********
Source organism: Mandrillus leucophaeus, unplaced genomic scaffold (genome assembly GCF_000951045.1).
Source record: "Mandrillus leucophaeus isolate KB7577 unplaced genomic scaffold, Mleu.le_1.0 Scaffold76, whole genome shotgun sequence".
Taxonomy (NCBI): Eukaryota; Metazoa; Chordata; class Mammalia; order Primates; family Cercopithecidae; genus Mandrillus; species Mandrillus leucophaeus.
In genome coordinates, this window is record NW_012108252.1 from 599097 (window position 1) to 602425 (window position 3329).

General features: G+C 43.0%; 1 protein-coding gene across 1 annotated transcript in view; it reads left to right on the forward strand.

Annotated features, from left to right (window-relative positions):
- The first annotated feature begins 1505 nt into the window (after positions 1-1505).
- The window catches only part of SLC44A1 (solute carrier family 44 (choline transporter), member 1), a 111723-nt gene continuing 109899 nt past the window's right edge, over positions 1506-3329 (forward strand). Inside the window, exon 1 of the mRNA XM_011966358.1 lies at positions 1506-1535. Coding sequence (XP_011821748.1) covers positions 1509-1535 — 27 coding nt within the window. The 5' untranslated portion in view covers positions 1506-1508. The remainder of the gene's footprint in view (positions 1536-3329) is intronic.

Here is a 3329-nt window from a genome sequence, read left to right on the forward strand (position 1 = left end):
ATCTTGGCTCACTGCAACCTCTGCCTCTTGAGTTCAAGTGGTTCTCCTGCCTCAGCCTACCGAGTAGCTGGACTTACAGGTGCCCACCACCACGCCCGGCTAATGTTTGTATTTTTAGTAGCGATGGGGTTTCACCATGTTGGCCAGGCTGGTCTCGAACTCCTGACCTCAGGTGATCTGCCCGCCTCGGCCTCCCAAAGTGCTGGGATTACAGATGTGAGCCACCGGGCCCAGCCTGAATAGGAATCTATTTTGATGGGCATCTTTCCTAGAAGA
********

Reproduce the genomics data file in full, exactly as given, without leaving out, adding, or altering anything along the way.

Source organism: Mandrillus leucophaeus, unplaced genomic scaffold (genome assembly GCF_000951045.1).
Source record: "Mandrillus leucophaeus isolate KB7577 unplaced genomic scaffold, Mleu.le_1.0 Scaffold76, whole genome shotgun sequence".
Taxonomy (NCBI): Eukaryota; Metazoa; Chordata; class Mammalia; order Primates; family Cercopithecidae; genus Mandrillus; species Mandrillus leucophaeus.
In genome coordinates, this window is record NW_012108252.1 from 599097 (window position 1) to 602425 (window position 3329).

General features: G+C 43.0%; 1 protein-coding gene across 1 annotated transcript in view; it reads left to right on the forward strand.

Annotated features, from left to right (window-relative positions):
- The first annotated feature begins 1505 nt into the window (after positions 1-1505).
- The window catches only part of SLC44A1 (solute carrier family 44 (choline transporter), member 1), a 111723-nt gene continuing 109899 nt past the window's right edge, over positions 1506-3329 (forward strand). Inside the window, exon 1 of the mRNA XM_011966358.1 lies at positions 1506-1535. Coding sequence (XP_011821748.1) covers positions 1509-1535 — 27 coding nt within the window. The 5' untranslated portion in view covers positions 1506-1508. The remainder of the gene's footprint in view (positions 1536-3329) is intronic.

Here is a 3329-nt window from a genome sequence, read left to right on the forward strand (position 1 = left end):
ATCTTGGCTCACTGCAACCTCTGCCTCTTGAGTTCAAGTGGTTCTCCTGCCTCAGCCTACCGAGTAGCTGGACTTACAGGTGCCCACCACCACGCCCGGCTAATGTTTGTATTTTTAGTAGCGATGGGGTTTCACCATGTTGGCCAGGCTGGTCTCGAACTCCTGACCTCAGGTGATCTGCCCGCCTCGGCCTCCCAAAGTGCTGGGATTACAGATGTGAGCCACCGGGCCCAGCCTGAATAGGAATCTATTTTGATGGGCATCTTTCCTAGAAGA